When my son was five, one of my work colleagues, Jennifer, came over for dinner bearing gifts for our kids (always a nice warm up, huh?). Jen brought the kids some window painting crafts (as you can see in the picture) and was fully engaged in asking them questions while sitting on the floor at eye level. Clearly she LOVED getting to know children. Within five minutes of chatting with Jen, my son grabbed a couple of his Lego characters and plopped down in her lap to give her a closer look.
Jen now jokes that he “had me at hello,” talks about how nice it is that he is a “snuggler,” and speaks about how “sweet” my son is. I’m not one to argue with compliments, but what happened had more to do with Jennifer than my son. You see, he was responding to her initial engagement with him… her desire to connect with him in the first place, demonstrated by her gifts, posture, and interest in all things “him.”
The dynamic of Jen’s interaction with my son applies much more broadly; it shows how people (not just kids) respond when you are fully engaged and savoring their company.
In fact, I’d argue that one of the greatest compliments you can give a person is to enjoy them.
Isn’t that an odd thought?
In this era of constant computer connection, I don’t think there’s higher praise than to have someone show up, pay attention, and delight in being around you. The phenomenon isn’t limited to kids; all of us feel this way. (We just don’t plop down in your lap in response!)
Think about the people who you love being around most. How do they behave when you’re speaking to them? How do they react to your stories? Do they ever ask you follow-up questions from your previous chats?
I bet the people you enjoy the most behave like Jen did with my kids; they communicate that they LIKE being around you. They behave in ways that say that your opinion counts, that your stories are engaging, that you MATTER. People who enjoy you don’t look for other conversations to join, they don’t check their Facebook page or tweet while you’re with them. Instead, they want to hear your stories and they ask for your opinion on the events in their life.
I think about this when I think about my marriage.
More than anything, I want my husband to know how much I enjoy his company. When we were dating, I found that Billy’s quick wit surprised me; his words lightened my mood and made me get outside of my opinions long enough to embrace a different perspective. I enjoyed his humor and his approach to me. These days I feel the same way, but it also feels like I’m choosing to enjoy his opinion. I find myself looking for it. I found that what I first enjoyed about Billy has led me to something even more enjoyable. This is how love works and grows, I think. It’s like following a path of breadcrumbs…discovering one that leads to something even greater.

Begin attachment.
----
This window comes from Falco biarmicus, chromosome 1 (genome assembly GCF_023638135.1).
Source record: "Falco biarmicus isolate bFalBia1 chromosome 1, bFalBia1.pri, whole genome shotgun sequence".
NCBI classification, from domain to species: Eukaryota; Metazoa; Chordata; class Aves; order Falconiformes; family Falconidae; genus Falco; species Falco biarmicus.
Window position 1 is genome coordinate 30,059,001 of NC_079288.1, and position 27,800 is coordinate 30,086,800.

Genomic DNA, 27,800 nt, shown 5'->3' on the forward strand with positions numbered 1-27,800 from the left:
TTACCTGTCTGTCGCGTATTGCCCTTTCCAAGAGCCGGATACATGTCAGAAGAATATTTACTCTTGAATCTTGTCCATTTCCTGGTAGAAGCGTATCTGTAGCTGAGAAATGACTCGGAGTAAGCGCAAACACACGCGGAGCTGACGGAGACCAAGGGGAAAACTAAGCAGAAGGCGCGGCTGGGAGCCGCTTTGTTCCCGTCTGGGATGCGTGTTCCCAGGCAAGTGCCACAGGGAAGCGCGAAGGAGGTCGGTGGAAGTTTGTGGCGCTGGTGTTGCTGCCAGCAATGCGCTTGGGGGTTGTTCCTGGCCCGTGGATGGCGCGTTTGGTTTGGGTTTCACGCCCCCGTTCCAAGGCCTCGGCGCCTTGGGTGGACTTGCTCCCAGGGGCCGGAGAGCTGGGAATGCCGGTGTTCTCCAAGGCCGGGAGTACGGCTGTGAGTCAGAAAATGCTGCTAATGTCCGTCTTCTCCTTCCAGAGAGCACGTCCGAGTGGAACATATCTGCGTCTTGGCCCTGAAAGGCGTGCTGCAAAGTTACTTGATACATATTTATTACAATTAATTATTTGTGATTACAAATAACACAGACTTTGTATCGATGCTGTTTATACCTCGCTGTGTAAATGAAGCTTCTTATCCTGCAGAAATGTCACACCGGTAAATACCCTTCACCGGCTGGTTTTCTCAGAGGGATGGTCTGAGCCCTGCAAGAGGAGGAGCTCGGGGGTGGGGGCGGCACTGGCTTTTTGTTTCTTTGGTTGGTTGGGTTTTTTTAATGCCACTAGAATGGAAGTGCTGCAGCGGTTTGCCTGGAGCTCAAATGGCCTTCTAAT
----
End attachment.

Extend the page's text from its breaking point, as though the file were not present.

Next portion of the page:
When I’m around people who are struggling in their marriages, what I notice first is that they don’t relish each other’s company. Instead of laughing at the joke their spouse makes, they roll their eyes. Rather than finding their spouse’s quirks humorous, they find them annoying. When one spouse comments on the other, their remarks have a critical edge that makes anyone who hears them cringe. They make little effort to “try” to enjoy the other. It seems as if the breadcrumb trail to greater things has been snatched away. When we make no attempt to enjoy a person today, we might never discover who he or she might be tomorrow. Sure, we all know that some days enjoying others take work, but, like all good things, the gain comes with the doing which leads to the growing.
I think about this with my kids.
When children are babies and just learning to smile, talk, and walk, they are naturally fascinating. The changes happen so fast, it’s easy to stay engaged. However, as they grow, distractions and diversions can edge out my focus and enjoyment of them. Questions for me: How am I doing when my kids are relaying the stories from the playground? What if they want to tell me jokes that have been around since I was in grade school? Do I laugh, or am I engrossed in my own thoughts? Do I stop long enough to enjoy them? Do I spend more time staring at a screen or into their faces…at eye level even if that is floor level?
I see parents who have lost the enjoyment in parenting because they have lost their fascination with their kids. On many days, I see how I could do the same thing.
I think about this with my friends.
How well do I listen? Am I constantly distracted or fully engaged? I have a story for EVERYTHING, but do I take an interest in other people’s stories? How skilled am I in the art of asking a good question…so I can listen to what ANOTHER person thinks? Do I engage and remember things that are important to others? I want to be the kind of friend who is known for being fully present.
I think about these things when I look through a window that is covered in homemade art projects. I want to consciously make a choice to honor people by enjoying them.
How much do you enjoy the people around you?